|photo by chefranden
o The hot seat beginning to warm up, Roberto Mancini left little to chance, playing an attacking triangle that included Carlos Tevez, Sergio Aguero and Yaya Toure up front against the men from Amsterdam. Bearing in mind that his City side will play Spurs at home this weekend, the Italian likely gambled -- correctly or not, still to be determined -- that five days rest would be enough when playing their next game at home.
o Coming as it did against the run of play, the double deflection for the Ajax opener was likely not what Mancini envisioned in his pre-game planning. Nor was De Jong’s uncontested header that made the scorline 2-nil a short six minutes later. On defense City look disorganized, demoralized and generally out of sorts – the same way they’ve appeared for much of the Champions League this season.
o Yaya Toure’s fantastic takedown and sidewinding goal which cut the deficit to one showcased the Ivorian’s game in one flowing move: the brute strength of an NBA power forward, combined with the finesse and footwork of a petite midfielder.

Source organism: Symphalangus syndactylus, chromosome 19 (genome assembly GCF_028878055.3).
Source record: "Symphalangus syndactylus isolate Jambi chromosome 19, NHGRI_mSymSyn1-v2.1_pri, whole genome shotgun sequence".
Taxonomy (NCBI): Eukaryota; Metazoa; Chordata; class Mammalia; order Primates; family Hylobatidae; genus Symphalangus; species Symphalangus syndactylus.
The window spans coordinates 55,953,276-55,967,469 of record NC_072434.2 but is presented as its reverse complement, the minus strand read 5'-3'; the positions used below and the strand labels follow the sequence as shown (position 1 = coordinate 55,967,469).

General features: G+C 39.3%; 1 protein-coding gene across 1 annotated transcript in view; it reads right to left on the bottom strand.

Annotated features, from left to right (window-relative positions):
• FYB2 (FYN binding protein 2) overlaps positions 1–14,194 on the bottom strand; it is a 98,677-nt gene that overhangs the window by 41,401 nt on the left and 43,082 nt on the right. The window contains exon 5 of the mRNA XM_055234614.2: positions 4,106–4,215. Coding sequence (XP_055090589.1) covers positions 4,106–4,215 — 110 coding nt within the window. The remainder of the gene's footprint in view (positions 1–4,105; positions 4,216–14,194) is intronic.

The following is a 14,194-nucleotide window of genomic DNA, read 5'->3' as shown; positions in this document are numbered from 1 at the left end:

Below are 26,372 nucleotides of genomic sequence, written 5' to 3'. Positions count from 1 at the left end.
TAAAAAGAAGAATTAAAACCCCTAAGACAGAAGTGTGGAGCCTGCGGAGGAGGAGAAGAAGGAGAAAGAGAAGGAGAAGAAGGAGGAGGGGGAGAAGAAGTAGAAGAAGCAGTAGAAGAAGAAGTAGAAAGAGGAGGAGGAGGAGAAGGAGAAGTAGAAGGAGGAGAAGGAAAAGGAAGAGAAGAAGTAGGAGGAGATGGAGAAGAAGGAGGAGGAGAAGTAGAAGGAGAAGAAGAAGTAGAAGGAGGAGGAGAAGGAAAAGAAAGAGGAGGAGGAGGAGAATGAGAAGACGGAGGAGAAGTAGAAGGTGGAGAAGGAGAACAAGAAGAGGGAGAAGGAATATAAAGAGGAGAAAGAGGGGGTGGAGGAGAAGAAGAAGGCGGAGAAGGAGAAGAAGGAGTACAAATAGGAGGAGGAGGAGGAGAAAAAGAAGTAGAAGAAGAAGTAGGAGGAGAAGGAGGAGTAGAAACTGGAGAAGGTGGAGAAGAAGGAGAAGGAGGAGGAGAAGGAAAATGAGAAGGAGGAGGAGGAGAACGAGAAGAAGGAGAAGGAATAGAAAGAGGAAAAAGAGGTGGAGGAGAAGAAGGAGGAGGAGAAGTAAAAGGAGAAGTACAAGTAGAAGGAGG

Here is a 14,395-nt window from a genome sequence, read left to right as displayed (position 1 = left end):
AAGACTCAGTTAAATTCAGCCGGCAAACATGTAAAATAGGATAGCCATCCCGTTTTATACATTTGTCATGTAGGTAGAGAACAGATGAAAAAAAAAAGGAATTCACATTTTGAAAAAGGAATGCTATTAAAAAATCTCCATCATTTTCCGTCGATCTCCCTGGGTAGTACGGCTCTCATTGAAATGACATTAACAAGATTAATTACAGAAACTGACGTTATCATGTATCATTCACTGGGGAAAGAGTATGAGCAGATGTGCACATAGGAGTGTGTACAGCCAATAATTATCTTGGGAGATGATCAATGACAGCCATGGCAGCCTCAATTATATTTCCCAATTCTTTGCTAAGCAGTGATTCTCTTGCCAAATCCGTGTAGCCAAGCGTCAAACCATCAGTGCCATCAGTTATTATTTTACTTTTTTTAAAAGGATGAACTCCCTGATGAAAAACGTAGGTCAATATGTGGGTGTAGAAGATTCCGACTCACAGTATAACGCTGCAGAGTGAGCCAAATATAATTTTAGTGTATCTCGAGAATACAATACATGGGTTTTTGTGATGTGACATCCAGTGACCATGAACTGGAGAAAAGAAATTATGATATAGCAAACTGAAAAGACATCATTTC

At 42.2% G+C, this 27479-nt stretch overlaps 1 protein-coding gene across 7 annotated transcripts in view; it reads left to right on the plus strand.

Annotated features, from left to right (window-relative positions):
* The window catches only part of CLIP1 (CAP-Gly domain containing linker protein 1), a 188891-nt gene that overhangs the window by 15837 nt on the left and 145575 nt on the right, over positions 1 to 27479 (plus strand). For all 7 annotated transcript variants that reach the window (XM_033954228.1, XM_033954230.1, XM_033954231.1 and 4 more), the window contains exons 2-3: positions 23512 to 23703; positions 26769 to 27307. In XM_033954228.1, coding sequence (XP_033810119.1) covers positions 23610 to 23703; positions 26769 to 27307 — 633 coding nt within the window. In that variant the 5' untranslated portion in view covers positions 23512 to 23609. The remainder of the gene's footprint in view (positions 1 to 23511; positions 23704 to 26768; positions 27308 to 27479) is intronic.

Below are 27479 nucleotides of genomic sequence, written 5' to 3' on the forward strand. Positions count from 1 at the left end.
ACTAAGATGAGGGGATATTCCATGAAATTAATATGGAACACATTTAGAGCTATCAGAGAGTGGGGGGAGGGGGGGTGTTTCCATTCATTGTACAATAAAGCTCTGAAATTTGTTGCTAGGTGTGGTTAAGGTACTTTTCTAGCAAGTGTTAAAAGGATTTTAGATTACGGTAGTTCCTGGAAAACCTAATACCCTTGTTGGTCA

o Mancini doubled down at halftime, replacing Javi Garica with Mario Balotelli. While the move paid off with initial pressure, the ultimate dividend Mancini was hoping for was not immediately apparent.
o Kun Aguero reminded us a bit of Evan Lysacek. Playing as if he had ice skates on, the Argentine hit the deck and slid repeatedly…. Just askin’, but shouldn’t a player know which boots to wear on his home pitch…?
o Not content to use only three of his strikers, Mancini took one last chance at the 65 minute mark to throw in a fourth with the addition of Edin Dzeko – although he took off Tevez in order to do so. But it wasn’t super sub Dzeko who evened the scoreline – as was often the case last year, it was none other than El Kun who pulled the Citizens back to level terms with just over 25 minutes to play.
o Even when moving forward, City looked less like a team than a collection of individual superstars. Each offensive move was less a flow from one player to another than it was a piece of individual brilliance.
o When the winner came, it came from an offside position – and was rightly denied. The resulting 2-2 draw succinctly summed up Manchester City’s season to date – there is no “I” in team -- and left the Citizens and their Manager right where they were when the game kicked off: hanging by a thread.
This is farlieonfootie for November 7.